The Birth of the Web

The first websites that most people remember were way back in the mid to late 90s, and they were pretty simple compared to what you see now. There wasn’t much interactivity, and designs were very rigid, built around a handful of fixed screen sizes that were found in workplaces and home offices around the world. At this time, most websites didn’t need a fancy CMS (content management system) to make them user editable, at least not a client-friendly one. Most websites were only updated infrequently, and webmasters generally carried out whatever changes were necessary.

Different Types of Screen

Later in the 00s, the way people used the web changed dramatically. Instead of sitting down to do some ‘web browsing’, it became something that people did whenever and wherever they wanted. Internet functionality became built-in everywhere from game consoles and music players to televisions and watches. The potential number of screen sizes and resolutions that your visitors could be using increased exponentially. After a brief stint using WAP (remember ‘WAP phones’?) and then a trend for separate mobile URLs, the dust settled on ‘responsive’ web design as the new standard for targeting multiple screen sizes.

Content Management Systems

Tablet computers and smartphones gave people a permanent connection to the internet, and this led to a huge surge in demand for new information and interactivity, and it was no longer sufficient to update your website once a year with a couple of new photos. As a result, the demand for CMSs went through the roof. Clients no longer wanted to spend money on paying a developer to update their website every month, but instead wanted to make these changes in-house. Web developers starting building their own CMSs, giving day to day control to the client. However, custom-built CMSs require a lot of upkeep, and annual maintenance/licensing fees often outstripped the cost of the website after a few years.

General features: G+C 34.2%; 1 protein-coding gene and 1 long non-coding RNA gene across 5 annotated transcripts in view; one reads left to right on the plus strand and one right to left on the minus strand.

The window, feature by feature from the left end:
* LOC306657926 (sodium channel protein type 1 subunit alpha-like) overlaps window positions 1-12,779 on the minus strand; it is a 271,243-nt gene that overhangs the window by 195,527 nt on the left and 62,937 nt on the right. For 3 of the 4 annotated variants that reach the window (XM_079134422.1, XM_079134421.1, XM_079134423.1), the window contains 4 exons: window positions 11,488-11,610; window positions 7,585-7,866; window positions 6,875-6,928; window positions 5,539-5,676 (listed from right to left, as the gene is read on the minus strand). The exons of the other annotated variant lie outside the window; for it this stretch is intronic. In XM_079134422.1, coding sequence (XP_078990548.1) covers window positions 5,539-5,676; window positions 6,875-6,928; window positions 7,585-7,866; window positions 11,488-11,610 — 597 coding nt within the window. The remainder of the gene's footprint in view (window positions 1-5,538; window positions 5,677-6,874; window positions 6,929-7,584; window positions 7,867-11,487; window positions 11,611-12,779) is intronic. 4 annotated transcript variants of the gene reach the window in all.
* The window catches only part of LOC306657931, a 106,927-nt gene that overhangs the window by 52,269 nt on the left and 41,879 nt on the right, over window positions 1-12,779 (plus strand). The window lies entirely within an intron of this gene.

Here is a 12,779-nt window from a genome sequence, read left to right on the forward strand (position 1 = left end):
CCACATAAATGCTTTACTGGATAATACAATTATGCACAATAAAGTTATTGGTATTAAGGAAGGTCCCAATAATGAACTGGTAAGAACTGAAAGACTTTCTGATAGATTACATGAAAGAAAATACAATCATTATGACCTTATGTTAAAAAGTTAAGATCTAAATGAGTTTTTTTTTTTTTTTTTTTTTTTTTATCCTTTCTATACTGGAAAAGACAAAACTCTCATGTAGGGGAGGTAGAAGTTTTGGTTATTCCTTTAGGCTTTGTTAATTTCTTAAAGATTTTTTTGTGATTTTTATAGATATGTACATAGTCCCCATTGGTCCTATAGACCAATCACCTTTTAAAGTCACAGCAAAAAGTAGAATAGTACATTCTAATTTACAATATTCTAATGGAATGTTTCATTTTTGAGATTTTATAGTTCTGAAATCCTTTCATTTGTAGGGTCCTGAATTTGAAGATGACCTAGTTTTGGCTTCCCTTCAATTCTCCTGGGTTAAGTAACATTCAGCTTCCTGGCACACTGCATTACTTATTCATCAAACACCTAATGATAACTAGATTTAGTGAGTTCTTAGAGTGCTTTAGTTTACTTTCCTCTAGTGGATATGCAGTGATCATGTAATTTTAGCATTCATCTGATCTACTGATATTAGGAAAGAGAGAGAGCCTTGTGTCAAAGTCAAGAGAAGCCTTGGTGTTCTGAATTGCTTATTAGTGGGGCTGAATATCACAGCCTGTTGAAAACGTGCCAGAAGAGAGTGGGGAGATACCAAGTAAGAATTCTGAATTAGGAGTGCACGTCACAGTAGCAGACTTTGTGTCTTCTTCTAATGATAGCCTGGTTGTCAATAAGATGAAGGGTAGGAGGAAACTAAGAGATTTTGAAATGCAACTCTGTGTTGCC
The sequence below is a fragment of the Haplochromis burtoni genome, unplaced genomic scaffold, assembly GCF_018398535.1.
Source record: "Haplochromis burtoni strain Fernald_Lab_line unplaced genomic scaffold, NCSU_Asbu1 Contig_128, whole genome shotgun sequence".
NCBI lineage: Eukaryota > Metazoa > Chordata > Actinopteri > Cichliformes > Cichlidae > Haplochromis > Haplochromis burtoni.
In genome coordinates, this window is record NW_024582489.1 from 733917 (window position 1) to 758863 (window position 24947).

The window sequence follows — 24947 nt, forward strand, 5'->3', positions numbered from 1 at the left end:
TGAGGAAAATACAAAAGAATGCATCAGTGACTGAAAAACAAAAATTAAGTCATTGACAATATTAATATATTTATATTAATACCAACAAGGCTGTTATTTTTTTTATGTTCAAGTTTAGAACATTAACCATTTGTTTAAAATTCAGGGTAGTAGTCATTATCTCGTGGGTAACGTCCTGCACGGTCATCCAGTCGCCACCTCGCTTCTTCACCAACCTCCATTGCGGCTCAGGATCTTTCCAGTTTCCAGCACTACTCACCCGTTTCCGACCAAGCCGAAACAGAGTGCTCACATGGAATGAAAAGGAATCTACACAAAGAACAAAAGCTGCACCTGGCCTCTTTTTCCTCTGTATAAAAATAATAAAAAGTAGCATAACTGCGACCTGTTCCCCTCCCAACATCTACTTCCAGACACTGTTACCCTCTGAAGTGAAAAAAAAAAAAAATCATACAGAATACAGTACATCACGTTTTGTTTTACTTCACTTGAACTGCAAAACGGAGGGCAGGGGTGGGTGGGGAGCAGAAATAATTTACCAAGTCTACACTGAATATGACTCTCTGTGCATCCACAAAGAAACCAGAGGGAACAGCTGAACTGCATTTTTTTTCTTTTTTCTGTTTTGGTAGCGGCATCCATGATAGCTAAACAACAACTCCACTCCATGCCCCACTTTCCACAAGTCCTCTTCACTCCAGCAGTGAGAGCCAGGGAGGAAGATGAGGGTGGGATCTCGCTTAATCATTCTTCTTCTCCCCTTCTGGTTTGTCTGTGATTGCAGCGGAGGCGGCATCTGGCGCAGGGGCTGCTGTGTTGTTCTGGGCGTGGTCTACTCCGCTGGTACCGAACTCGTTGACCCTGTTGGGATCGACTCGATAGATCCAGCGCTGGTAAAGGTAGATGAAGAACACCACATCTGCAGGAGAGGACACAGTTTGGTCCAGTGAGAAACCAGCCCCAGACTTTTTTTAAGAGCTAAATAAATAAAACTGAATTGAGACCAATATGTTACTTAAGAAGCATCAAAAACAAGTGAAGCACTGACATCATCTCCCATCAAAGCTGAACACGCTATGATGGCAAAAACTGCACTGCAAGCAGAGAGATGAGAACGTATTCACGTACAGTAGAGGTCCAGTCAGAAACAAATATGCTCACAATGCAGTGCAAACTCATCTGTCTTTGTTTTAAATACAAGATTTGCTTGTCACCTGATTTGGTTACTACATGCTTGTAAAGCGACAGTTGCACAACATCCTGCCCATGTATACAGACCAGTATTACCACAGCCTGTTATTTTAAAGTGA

Initially there was a lot of uncertainty in the market, and picking the right CMS was a very difficult decision. Most CMSs were still in their infancy, and bespoke CMSs seemed to be leading the way. 3rd party CMSs were often dismissed as inferior, cheap alternatives, though support was growing, particularly in the blogging world. As time progressed, open-source CMSs like WordPress, Joomla and Drupal started to become popular for their rapid, free security updates, and their ever expanding list of features. They outgrew their roots as ‘blogging platforms’, and became popular as general CMSs, suitable for an increasingly wide range of websites.

The Web Now and in the Future

Since then, open source CMSs have gone from strength to strength. They have developed at such a pace that they’ve leapt ahead of bespoke CMSs in most cases, with their cutting-edge features, massive community support and rapid security updates. And when it comes to choosing an open-source CMS, WordPress now stands as the most popular, best supported and most flexible CMS in the world. You only have to take a look at the rise and fall of software like MySpace and MSN Messenger to realise that no-one stays at the top forever, but for the foreseeable future at least, open source CMSs like WordPress are here to stay.